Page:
Prevention of Platelet Dysfunction
Prevention of platelet dysfunction relies on screening methods involving blood work and platelet function testing in those at risk, such as patients with a strong history of venous thrombosis and pulmonary emboli, stroke, atherosclerosis, and myocardial infarction. A family history positive for platelet dysfunction is a major risk that calls for preventative measures.
Platelet dysfunction may remain dormant until the sudden appearance of venous clots or arterial plaques. Identification of those as risk is the best strategy for preventing venous, arterial, and cardiac thromboembolic disease. Those with an increased tendency toward clotting (i.e., previous thrombosis, strong family history, previous stroke, venous stasis, or atherosclerosis) may benefit from anti-platelet therapy.
Antiplatelet Therapy as Preventative Medicine
Antiplatelet therapy is used to prevent serious complications from many thrombotic and atherosclerotic conditions:
- Coronary artery disease: Especially those with stents.
- Acute coronary syndromes.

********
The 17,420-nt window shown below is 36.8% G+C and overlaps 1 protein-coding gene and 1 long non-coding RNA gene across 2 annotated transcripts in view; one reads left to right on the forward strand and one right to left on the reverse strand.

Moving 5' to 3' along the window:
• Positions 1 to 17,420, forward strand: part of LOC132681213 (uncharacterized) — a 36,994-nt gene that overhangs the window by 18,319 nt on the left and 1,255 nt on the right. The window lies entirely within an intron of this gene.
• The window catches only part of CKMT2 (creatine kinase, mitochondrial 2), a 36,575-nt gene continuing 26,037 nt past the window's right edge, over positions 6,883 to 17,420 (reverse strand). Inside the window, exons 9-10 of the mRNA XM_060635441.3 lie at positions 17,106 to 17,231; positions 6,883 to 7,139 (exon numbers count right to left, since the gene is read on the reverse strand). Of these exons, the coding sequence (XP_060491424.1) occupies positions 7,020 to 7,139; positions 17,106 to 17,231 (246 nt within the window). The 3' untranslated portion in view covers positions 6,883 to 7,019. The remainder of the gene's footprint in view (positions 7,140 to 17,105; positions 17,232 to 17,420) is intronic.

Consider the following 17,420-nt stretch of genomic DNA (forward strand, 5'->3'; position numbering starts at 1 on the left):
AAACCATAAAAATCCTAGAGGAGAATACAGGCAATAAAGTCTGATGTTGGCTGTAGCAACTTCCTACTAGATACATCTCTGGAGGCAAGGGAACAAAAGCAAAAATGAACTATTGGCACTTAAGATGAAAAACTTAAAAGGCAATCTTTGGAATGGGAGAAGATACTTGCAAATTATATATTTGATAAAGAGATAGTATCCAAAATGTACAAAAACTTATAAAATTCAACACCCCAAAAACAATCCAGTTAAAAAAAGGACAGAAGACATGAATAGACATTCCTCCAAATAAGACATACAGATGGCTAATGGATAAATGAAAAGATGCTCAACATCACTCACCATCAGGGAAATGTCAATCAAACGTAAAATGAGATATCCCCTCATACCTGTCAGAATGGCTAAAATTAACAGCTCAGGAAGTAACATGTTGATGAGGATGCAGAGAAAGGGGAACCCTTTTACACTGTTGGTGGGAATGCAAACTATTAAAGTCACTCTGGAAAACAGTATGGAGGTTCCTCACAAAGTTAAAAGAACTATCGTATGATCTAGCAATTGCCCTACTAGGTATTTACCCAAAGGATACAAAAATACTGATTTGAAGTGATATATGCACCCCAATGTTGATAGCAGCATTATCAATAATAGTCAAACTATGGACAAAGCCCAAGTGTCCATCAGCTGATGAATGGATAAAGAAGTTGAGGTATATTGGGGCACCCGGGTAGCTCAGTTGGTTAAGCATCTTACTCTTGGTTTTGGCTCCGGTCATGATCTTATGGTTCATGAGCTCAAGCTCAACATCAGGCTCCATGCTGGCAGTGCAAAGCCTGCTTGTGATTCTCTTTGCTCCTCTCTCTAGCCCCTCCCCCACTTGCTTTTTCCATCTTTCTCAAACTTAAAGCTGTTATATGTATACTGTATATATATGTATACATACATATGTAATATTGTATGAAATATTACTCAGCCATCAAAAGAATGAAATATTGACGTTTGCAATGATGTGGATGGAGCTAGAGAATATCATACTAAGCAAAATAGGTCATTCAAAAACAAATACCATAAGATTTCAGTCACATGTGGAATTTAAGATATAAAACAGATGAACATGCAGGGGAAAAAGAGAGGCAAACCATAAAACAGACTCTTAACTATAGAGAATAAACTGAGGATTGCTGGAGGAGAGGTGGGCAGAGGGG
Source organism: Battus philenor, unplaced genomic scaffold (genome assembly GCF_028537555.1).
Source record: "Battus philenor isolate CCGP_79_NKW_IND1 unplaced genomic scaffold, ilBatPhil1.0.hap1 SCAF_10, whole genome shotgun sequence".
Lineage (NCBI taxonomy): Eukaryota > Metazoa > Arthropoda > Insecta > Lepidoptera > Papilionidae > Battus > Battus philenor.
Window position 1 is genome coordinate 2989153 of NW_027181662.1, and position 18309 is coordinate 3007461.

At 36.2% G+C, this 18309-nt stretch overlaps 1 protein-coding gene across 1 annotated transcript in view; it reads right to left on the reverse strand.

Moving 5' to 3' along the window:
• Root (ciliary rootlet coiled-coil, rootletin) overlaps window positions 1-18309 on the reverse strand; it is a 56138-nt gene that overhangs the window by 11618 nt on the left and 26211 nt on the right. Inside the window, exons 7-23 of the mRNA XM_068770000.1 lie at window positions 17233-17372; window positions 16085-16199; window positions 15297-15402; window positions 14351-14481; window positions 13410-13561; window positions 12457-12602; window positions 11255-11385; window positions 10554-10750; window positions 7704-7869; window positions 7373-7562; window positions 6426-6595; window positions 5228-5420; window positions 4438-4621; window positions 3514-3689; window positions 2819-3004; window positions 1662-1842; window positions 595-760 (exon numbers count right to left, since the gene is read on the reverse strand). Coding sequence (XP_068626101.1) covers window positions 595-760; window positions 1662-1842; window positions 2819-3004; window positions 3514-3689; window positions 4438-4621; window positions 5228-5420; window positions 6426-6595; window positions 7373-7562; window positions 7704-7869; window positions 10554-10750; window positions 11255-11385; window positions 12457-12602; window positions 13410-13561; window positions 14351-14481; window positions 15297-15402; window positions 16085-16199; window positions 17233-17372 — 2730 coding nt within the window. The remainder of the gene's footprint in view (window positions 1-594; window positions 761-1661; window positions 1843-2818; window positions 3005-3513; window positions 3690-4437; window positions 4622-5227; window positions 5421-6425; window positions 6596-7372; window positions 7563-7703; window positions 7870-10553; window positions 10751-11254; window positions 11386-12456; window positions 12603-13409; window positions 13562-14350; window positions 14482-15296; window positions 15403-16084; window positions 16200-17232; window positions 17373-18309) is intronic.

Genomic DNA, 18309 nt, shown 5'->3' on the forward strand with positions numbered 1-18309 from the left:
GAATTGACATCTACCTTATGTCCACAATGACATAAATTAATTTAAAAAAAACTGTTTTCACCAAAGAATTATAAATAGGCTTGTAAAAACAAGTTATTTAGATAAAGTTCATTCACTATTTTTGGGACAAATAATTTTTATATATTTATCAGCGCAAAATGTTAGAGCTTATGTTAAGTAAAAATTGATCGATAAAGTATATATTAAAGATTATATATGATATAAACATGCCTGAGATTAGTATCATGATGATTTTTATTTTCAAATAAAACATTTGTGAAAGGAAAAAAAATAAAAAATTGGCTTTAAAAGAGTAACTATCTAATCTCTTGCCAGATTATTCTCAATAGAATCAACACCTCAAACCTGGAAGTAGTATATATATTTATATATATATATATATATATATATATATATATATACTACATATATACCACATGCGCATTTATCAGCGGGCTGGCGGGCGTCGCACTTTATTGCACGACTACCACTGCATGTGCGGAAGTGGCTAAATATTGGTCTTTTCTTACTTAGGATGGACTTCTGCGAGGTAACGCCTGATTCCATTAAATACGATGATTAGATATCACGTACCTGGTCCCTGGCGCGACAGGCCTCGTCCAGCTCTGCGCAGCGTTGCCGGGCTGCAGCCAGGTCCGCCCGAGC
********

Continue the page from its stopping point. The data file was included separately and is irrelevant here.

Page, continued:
- Previous or current myocardial infarction.
- Atrial fibrillation: Which can throw clots to distal sites that can cause ischemia or tissue death (infarction) in the lungs (from the right atrium), or in the kidneys, liver, spleen, intestines, or other organs (from the left atrium).
- Carotid artery thrombosis: Ischemic stroke and transient ischemic attack (TIA).
- Pre-operative or peri-operative prophylaxis against post-operative pulmonary emboli: “Mini-dose” heparin.
- Prolonged immobilization.
- Severe extremity trauma.
- Chronic deep venous thrombosis.
- Diabetics with end-organ damage.
- Disseminated intravascular coagulopathy (DIC): An over-clotting phenomenon due to infection, trauma, hemorrhage, surgery, or pregnancy that results in exhausting all of the coagulation factors, ultimately leading to fatal hemorrhage; antiplatelet therapy is given with the intention of stopping the consumption of platelets before all of the coagulation factors are gone.